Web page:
Call for Contributions and Guest Editors, 2022 ff.


For all the sections in our journal we generally invite submissions on any issue in aesthetics and the philosophy of the arts, taken broadly. We also invite reviews of recently published books in these areas. We can request for a review copy of books with the publisher if we do not have it handy yet. Please contact our reviews editor, Arthur Cools.
Next to a general call for papers, we also invite submissions in the themes specified below. Please find the relevant deadlines for submissions to the different sections below.

CALLS FOR GUEST EDITORS We seek guest editors for special issues to solicit approximately 5 papers on a theme (for Articles, under anonymous peer review regime). Some of the themes are already specified, see below, but we also solicit themes for future special issues. Do no hesitate to contact us with a proposal specifying the necessity and fruitfulness of the theme that you have in mind, and, perhaps, suggesting a guest editor.
We also seek guest editors for Arts & Artists. The editorial board assists with reviewing the contributions in this section. Your selection of contributions may be in line with your own research interests.

(Mark specific deadlines for different sections)


7500 words maximum, reviewed anonymously

We welcome articles addressing questions about art and aesthetics. We particularly solicit contributions in upcoming issues of Aesthetic Investigations on the following themes.

In general, we invite guest editors with a strong view on a subject for a special issue. Please send an email to elaborating your subject as well as your aptitude for helping us out as a guest editor.

Volume V (issue 2), to appear December 2022.

Arts, Ontology and Politics
(Guest editor: Jan Bierhanzl, Institute for Philosophy, Prague and Charles University, with Arthur Cools)
Deadline for submissions: 1 September 2022.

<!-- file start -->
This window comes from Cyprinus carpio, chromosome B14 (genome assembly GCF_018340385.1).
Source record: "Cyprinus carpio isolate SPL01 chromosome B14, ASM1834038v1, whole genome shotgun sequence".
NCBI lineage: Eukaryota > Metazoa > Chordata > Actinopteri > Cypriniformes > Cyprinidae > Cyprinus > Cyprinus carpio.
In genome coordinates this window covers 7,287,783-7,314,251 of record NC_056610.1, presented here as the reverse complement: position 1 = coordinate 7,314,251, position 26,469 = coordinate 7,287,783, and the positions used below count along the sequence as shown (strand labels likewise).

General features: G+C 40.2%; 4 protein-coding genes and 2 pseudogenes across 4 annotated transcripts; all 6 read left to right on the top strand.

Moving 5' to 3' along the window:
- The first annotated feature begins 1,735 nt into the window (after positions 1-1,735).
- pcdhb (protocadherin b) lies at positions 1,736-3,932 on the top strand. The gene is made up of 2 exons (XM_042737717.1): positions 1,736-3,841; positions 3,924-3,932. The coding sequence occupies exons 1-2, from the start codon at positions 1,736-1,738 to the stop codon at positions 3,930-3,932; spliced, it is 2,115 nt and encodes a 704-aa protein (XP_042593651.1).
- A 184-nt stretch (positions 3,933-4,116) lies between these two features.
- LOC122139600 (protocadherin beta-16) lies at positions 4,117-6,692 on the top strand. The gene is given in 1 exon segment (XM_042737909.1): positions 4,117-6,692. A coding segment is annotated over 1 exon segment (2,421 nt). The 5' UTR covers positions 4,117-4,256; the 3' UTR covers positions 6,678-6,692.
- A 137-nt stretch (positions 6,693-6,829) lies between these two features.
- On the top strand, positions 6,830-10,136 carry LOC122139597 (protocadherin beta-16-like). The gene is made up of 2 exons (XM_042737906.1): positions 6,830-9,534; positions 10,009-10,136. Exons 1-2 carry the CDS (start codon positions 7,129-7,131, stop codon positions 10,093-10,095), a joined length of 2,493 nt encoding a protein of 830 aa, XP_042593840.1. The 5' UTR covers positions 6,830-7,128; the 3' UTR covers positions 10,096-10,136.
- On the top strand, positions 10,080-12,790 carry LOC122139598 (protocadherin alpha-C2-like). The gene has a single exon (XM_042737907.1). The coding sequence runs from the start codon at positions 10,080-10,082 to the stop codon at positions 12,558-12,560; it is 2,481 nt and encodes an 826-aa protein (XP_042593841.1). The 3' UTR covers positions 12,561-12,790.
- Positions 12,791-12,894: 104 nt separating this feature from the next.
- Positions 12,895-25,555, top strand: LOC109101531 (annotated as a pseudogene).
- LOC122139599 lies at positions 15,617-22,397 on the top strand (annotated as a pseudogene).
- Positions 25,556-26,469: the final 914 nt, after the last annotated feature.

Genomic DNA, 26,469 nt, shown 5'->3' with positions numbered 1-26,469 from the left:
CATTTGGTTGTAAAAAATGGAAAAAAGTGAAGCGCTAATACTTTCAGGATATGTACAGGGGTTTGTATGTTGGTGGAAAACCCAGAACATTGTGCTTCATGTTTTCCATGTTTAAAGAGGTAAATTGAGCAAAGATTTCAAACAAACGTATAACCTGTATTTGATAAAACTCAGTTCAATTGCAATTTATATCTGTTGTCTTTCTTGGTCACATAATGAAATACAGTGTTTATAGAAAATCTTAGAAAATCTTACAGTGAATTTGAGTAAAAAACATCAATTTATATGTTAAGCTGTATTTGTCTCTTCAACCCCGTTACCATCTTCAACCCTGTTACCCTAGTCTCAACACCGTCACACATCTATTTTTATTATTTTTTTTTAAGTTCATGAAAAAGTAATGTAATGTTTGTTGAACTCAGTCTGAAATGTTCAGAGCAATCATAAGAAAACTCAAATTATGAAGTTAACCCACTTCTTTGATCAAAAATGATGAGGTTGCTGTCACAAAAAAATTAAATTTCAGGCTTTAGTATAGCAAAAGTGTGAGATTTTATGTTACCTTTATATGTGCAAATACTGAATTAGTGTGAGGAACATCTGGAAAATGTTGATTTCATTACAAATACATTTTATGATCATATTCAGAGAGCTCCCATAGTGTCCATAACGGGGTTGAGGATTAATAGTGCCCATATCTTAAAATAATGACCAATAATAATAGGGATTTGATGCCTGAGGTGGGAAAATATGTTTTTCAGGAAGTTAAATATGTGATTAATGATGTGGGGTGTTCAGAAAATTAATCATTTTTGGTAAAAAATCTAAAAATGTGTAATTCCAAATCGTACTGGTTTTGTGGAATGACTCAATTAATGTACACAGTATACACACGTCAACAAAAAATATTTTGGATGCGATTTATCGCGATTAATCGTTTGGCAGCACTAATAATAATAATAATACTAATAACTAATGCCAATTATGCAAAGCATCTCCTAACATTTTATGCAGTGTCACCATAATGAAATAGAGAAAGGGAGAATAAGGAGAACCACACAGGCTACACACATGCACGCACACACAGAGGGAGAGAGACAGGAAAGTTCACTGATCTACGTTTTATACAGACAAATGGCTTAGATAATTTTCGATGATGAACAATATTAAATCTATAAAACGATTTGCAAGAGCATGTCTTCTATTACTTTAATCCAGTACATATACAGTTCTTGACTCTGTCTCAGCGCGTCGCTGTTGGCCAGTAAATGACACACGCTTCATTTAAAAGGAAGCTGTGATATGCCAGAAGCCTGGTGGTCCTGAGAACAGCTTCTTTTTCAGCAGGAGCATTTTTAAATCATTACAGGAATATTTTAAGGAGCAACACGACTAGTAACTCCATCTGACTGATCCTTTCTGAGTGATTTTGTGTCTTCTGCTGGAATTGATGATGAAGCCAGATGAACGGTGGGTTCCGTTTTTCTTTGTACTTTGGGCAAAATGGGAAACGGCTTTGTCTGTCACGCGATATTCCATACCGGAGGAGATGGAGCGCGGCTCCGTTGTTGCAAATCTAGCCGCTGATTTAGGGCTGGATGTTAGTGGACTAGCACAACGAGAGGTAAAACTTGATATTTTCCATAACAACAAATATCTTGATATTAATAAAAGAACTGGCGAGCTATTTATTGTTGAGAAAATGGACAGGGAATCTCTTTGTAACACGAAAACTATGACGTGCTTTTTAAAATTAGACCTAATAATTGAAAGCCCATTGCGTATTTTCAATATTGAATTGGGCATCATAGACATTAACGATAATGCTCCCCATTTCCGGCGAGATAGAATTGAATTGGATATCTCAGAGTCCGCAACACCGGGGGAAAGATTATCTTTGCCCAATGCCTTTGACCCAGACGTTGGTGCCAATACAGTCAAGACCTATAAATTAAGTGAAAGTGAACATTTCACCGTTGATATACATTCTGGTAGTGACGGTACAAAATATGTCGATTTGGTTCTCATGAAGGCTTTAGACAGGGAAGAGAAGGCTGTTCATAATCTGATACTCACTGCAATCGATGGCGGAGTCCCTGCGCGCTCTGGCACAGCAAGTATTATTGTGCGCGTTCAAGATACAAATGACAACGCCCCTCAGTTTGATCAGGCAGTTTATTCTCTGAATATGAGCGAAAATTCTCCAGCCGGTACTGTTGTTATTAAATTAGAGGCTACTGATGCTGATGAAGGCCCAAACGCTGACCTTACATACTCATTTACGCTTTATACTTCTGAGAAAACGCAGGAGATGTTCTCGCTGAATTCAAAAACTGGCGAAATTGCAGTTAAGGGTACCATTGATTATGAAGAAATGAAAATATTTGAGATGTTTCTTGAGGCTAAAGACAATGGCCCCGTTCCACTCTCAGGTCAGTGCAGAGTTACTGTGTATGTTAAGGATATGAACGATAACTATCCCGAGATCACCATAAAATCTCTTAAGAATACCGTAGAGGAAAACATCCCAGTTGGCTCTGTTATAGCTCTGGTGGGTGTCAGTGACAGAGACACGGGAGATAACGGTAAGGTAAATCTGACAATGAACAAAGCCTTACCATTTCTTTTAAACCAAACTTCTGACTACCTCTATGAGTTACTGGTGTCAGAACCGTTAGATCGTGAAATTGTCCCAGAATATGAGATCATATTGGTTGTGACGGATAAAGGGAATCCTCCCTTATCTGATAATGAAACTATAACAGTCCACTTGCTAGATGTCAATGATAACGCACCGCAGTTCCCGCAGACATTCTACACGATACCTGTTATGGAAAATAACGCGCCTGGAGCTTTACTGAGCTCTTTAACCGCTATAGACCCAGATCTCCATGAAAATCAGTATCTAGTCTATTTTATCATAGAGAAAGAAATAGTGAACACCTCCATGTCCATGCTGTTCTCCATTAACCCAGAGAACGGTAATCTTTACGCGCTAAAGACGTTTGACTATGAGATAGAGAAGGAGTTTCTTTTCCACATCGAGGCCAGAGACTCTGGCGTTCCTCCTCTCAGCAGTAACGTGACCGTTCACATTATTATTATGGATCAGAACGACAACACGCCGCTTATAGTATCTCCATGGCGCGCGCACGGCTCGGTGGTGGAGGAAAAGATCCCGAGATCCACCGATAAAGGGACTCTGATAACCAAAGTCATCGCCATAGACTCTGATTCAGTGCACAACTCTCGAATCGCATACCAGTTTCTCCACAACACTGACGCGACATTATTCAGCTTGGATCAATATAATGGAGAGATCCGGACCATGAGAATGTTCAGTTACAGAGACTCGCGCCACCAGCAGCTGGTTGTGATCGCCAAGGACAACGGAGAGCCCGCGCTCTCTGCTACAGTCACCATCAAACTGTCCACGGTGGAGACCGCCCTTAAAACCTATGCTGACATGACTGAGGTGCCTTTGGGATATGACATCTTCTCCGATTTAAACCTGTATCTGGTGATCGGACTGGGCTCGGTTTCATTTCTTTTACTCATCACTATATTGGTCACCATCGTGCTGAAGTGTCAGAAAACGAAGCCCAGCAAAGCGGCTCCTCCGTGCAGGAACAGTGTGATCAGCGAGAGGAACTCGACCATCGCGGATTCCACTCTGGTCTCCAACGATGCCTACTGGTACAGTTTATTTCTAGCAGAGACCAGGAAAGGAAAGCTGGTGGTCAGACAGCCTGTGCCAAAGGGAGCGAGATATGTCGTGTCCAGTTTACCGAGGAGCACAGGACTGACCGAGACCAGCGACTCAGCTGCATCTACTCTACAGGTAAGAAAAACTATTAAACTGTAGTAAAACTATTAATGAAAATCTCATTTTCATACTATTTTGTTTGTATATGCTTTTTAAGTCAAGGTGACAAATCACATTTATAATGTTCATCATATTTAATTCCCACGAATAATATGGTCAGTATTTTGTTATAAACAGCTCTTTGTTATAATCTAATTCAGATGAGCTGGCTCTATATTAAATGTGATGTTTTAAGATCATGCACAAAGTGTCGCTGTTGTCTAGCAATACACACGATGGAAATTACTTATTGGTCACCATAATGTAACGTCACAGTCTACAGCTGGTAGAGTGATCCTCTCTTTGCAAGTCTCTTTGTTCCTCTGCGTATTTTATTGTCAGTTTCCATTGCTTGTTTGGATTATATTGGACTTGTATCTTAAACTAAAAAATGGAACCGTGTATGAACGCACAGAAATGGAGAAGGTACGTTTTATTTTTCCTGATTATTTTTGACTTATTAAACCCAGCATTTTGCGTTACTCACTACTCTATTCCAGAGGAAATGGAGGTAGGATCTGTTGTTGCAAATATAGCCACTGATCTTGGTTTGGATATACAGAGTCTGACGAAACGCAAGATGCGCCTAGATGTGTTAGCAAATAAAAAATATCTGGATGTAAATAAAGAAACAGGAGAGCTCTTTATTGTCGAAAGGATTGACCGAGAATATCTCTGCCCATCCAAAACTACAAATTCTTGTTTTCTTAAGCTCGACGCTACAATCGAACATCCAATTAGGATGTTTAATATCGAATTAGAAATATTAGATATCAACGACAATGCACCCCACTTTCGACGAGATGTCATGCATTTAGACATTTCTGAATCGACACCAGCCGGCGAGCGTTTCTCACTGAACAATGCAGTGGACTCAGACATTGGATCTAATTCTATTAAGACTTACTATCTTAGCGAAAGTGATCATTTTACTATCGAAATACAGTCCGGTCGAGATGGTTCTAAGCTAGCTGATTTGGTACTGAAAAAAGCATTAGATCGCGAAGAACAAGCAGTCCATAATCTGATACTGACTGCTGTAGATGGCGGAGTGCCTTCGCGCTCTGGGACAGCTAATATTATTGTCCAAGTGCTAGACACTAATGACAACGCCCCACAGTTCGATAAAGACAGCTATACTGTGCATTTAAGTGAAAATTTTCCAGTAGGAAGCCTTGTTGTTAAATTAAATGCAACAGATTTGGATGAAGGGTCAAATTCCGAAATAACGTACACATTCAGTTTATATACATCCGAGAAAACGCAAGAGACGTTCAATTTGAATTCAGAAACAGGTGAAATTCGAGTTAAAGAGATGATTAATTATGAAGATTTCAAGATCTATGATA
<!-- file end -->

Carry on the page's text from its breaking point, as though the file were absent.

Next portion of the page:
The aim of this issue is to explore the social meanings and the critical potentialities of artistic creation today and to discuss the contemporary theories that intend to account for it. We face today a difficult tension between the subversive dimensions of artistic creation and the instrumentalising, moralising and/or controlling dimensions of political activism. The subversive dimension is intrinsic to art’s autonomy but cannot account for its social meaning. Political activism reclames the social meaning of artistic creation but at the cost of art’s autonomy. This tension puts the social and critical potentialities of artistic creation under pressure. What does it mean today to be subversive as a work of art? (How) is art still capable of critically contributing to a (dis)sensus communis? (How) can art reveal truth today? In what ways is art entangled in power relations and in what ways does it become a means of resistance to power relations? In short, how to define the relations between arts and politics? It is clear that the answers to these questions imply each time an understanding of art. However, this understanding is itself part of the debate. We welcome contributions that address the kinds of questions mentioned above and develop them in relation to understanding art today, whether from a continental or an analytic perspective.

Volume VI (issue 1), to appear June 2023.

The problem of the building (Philosophy of Architecture)
(Guest editor: Paul Guyer, Jonathan Nelson Professor of Humanities and Philosophy at Brown University, with Rob van Gerwen and Sue Spaid)
Deadline for submissions: 1 December 2022.

The quality of our built environment tends to encourage lively debate. That is because all users of the built environment are direct stakeholders. As a result of this we all have an opinion about such things as the aesthetic of others imposed upon public space, about the relationship between the public and private practices, between the old and the new, innovation and imitation, we have opinions regarding issues of scale, materialisation, detail and their propriety when applied in a certain context, the experiential poverty of endless repetition or the arbitrary banality of diversity for its own sake, or indeed about the arrogating power implicit in any act of building, frequently unleashing painful social processes of gentrification and slummification. Perhaps a rappelle á l’ordre by the discipline of aesthetics to ground those opinions inferentially on a more secure basis could help those involved in the creation of the built environment to recalibrate some of those opinions. With this call for papers, you are invited to contribute to the journal, which will focus on these issues:

• Philosophical questions concerning the authority and inferential grounding of design decisions

• The role of aesthetics in architectural and urban design and design education and its relationship to ethical considerations